Internal peace and economic development share an uncanny correlation. But then, it is quite rare when a policy maker correlates these two discreet variables, while making plans for inclusive growth, whereas these conventional indicators are deeply inter mingled in our societal framework. Recently, both the Growth Domestic Product (GDP) of the nation and our ranking in the Global Peace Index (GPI) has gone down. And why not, with perpetual social and political turmoil, the economy has been on the brink. With more political and social turmoil, the economy is also seen experiencing tremors. Be it the latest Assam mayhem or the on-going naxal problems or the recent labour-corporation friction at Manesar – almost all these event had a strong impact on our economy.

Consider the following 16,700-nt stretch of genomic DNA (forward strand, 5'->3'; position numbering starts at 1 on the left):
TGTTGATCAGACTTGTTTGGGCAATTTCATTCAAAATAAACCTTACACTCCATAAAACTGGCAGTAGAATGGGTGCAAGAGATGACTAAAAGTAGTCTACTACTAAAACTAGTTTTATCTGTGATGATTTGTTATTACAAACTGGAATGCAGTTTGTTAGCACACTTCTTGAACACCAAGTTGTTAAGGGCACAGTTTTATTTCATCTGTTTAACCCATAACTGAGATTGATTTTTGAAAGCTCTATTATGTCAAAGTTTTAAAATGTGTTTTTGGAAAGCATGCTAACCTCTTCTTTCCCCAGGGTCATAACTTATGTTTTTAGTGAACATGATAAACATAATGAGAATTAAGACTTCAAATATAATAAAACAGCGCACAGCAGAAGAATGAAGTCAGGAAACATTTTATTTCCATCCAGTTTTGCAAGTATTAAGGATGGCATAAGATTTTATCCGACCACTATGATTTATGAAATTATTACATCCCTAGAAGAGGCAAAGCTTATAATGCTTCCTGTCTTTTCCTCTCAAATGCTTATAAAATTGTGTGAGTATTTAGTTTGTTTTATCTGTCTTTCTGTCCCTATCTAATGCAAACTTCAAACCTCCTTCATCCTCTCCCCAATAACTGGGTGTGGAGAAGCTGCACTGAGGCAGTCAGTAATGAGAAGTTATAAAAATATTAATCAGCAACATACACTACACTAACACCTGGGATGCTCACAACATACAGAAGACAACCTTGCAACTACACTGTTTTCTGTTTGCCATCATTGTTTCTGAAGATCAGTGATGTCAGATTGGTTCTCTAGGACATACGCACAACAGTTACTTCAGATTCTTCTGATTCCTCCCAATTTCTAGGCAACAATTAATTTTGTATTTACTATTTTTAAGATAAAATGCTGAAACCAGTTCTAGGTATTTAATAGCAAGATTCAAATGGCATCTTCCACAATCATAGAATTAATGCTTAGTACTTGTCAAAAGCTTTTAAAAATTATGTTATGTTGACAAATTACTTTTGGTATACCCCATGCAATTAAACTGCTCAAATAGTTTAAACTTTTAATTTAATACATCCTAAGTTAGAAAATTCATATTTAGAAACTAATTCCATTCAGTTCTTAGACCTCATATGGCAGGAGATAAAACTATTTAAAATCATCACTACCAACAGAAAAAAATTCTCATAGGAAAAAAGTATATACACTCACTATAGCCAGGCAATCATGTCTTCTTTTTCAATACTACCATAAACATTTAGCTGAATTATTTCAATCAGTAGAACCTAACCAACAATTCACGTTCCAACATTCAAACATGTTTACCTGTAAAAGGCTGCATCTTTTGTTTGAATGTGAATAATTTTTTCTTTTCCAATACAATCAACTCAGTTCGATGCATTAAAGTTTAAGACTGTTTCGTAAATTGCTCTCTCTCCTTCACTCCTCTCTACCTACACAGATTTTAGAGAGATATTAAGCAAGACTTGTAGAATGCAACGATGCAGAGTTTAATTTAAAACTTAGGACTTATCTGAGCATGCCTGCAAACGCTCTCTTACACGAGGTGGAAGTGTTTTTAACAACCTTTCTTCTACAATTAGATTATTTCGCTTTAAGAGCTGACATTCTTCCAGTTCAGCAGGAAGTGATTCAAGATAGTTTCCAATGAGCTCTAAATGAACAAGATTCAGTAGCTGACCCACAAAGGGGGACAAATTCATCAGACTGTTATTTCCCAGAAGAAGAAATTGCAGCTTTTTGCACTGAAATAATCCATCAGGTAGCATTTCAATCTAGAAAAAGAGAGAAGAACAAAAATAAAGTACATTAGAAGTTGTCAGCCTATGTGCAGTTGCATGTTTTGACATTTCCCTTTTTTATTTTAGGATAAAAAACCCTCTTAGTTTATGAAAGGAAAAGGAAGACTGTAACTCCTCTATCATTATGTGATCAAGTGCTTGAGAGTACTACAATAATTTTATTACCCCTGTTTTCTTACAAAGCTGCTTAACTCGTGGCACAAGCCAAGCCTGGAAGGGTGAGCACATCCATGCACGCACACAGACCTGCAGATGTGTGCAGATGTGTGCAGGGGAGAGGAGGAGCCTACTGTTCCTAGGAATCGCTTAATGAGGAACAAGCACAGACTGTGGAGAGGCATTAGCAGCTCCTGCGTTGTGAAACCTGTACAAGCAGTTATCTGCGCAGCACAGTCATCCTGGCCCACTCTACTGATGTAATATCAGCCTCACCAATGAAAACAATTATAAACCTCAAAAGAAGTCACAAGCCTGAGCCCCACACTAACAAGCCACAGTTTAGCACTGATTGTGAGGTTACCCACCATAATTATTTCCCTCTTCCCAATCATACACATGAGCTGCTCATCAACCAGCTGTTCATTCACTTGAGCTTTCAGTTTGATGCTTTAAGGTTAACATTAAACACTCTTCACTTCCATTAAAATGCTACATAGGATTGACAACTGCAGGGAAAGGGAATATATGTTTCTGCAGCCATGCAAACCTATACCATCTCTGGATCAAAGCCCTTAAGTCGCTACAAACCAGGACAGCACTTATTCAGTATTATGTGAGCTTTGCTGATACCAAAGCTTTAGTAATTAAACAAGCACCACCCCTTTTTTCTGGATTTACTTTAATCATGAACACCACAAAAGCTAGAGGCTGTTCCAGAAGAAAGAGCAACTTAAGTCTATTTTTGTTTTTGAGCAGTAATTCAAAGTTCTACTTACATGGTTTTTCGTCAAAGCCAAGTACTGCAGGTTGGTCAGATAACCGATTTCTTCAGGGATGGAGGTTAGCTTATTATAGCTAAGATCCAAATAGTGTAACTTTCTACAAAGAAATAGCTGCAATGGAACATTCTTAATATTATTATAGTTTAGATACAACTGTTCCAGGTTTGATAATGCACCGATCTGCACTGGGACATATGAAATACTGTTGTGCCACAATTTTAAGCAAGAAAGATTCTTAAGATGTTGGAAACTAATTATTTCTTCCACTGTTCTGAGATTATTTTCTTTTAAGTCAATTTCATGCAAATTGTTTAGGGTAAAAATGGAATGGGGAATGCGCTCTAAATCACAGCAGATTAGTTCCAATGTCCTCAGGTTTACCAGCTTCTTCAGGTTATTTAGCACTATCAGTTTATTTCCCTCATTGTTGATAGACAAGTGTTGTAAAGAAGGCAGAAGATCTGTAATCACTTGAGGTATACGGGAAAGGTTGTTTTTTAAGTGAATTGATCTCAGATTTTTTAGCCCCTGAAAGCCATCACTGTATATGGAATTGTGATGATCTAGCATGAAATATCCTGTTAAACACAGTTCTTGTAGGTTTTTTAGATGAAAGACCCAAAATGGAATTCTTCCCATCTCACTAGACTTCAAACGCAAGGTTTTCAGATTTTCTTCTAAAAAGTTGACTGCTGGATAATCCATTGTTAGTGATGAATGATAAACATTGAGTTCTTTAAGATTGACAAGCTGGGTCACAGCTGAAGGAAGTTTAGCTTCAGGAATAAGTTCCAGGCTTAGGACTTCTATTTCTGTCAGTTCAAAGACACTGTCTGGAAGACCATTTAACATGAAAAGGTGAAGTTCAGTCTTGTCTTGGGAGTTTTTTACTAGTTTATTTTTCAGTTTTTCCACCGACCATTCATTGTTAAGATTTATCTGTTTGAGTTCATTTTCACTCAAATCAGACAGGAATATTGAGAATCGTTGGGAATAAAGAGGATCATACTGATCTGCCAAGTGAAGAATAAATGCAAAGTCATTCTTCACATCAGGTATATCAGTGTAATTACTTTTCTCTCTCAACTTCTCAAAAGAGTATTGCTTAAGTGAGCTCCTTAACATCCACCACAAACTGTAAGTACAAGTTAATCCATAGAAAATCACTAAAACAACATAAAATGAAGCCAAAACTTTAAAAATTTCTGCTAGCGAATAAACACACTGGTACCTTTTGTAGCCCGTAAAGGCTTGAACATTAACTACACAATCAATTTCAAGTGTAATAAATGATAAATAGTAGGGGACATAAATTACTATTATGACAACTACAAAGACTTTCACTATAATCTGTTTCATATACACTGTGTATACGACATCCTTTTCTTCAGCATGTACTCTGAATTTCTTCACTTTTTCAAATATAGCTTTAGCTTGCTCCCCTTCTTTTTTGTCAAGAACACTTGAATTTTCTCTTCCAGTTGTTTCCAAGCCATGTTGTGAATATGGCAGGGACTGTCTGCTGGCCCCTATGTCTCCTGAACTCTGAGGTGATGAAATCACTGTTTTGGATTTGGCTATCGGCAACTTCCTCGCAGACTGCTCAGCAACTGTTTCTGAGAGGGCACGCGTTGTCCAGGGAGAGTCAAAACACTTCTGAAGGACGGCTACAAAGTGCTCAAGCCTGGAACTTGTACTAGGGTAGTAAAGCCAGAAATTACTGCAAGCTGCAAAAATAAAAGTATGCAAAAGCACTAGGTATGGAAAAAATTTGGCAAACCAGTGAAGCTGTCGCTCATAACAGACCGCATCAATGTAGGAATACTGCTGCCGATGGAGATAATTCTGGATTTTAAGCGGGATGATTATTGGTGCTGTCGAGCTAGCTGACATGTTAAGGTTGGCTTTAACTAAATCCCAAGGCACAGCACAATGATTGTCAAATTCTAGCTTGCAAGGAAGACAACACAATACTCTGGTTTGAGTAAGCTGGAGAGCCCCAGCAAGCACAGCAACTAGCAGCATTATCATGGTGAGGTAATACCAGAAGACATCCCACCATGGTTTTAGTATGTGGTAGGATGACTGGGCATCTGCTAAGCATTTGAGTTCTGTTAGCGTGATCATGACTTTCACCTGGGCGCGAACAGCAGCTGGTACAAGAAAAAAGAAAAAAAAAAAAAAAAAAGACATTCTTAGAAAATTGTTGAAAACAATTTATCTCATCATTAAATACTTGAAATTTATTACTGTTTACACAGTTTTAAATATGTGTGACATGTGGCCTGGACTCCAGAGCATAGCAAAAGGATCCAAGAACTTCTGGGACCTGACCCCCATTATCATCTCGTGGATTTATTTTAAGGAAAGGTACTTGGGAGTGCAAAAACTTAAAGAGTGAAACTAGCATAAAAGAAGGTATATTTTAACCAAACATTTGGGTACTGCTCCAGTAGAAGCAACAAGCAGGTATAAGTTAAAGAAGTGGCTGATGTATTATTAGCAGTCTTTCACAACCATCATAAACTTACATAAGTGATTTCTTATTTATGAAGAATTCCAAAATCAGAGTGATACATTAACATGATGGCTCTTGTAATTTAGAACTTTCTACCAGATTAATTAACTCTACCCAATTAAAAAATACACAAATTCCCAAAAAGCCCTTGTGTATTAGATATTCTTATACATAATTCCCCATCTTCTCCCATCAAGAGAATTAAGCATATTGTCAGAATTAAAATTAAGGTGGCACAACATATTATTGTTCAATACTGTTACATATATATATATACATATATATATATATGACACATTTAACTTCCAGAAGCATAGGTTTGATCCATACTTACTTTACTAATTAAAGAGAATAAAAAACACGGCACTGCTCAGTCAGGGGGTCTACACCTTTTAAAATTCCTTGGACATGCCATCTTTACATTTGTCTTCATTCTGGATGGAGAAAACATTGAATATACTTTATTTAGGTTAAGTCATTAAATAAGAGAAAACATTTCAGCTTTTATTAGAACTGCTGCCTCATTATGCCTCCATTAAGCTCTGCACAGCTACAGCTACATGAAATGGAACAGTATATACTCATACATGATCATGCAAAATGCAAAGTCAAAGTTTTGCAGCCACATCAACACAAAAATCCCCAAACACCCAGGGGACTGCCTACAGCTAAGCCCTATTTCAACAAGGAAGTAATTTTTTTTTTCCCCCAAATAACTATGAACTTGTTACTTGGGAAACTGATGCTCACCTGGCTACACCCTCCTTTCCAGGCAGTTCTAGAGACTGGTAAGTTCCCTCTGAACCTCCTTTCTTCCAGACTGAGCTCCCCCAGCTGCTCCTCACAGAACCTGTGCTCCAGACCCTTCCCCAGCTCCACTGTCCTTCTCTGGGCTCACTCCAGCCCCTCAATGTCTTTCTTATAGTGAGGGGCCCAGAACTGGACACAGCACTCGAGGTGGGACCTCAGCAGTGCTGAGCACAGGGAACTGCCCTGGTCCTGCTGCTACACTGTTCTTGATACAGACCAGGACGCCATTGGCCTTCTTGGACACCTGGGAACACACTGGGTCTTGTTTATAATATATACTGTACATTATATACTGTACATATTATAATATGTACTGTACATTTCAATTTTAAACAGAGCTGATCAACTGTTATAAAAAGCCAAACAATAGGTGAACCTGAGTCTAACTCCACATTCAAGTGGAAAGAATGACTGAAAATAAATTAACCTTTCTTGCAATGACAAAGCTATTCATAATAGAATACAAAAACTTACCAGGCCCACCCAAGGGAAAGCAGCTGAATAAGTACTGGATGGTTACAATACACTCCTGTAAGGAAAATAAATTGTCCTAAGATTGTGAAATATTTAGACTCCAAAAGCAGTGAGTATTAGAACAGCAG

The challenges India faces, in terms of threat of a peaceful existence by riots, are well known as modern India has never been a peaceful coexistence between communities and religious groups. Between 1950 and 1995 an estimated 1,186 separate riots have spooked the population killing approximately 7,052 individuals. However, it is being vetted that higher growth rates and satisfactory economic performance has an inverse relation with incidence of riots. In times of economic gloom it is to the advantage of politicians to stir communal tension which raise new specter of confrontation between religious groups. For example, the ultra-right wing majority communal groups have often blamed the minority community for India’s economic woes. Further, during economic downturn, with dead end opportunities, there is a tendency of greater competition between ethnic groups. In a cigarette factory in Jabalpur, which had largely been controlled by Muslims, competition between Hindus and Muslims led to widespread violence. In Aligarh, similar economic competition propelled Hindu businessmen to increase ferocity of attacks against Muslims in a politically charged tailspin. Th is was carried out so that Muslims are compelled to sell off their properties at low cost to the Hindus.